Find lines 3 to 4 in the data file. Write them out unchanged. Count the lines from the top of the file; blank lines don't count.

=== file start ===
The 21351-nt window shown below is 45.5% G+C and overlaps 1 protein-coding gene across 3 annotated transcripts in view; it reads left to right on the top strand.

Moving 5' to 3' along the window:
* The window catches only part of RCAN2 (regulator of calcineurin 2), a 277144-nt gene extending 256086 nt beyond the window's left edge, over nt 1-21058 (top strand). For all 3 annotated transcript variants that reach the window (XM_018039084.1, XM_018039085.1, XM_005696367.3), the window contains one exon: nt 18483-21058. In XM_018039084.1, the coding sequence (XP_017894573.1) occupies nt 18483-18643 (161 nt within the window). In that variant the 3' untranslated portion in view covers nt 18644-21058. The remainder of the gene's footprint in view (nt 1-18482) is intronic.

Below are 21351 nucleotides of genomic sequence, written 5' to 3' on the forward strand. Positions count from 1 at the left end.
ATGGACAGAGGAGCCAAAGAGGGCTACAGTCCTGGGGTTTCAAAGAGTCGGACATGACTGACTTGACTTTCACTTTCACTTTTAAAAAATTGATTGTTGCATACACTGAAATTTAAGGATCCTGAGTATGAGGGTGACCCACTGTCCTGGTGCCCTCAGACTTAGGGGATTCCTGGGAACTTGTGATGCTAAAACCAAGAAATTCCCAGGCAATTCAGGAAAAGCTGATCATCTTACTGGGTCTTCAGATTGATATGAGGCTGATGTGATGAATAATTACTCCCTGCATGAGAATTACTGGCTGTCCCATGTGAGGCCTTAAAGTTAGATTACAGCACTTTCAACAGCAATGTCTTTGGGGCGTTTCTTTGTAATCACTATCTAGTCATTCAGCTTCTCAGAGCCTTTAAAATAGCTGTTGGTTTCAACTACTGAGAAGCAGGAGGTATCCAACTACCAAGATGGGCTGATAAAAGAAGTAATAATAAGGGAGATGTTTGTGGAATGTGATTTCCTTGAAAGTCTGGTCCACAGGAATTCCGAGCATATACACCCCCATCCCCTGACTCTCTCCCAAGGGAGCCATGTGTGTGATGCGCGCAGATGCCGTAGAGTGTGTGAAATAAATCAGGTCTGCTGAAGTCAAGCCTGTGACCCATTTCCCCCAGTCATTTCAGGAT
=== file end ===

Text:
* The window catches only part of RCAN2 (regulator of calcineurin 2), a 277144-nt gene extending 256086 nt beyond the window's left edge, over nt 1-21058 (top strand). For all 3 annotated transcript variants that reach the window (XM_018039084.1, XM_018039085.1, XM_005696367.3), the window contains one exon: nt 18483-21058. In XM_018039084.1, the coding sequence (XP_017894573.1) occupies nt 18483-18643 (161 nt within the window). In that variant the 3' untranslated portion in view covers nt 18644-21058. The remainder of the gene's footprint in view (nt 1-18482) is intronic.

Below are 21351 nucleotides of genomic sequence, written 5' to 3' on the forward strand. Positions count from 1 at the left end.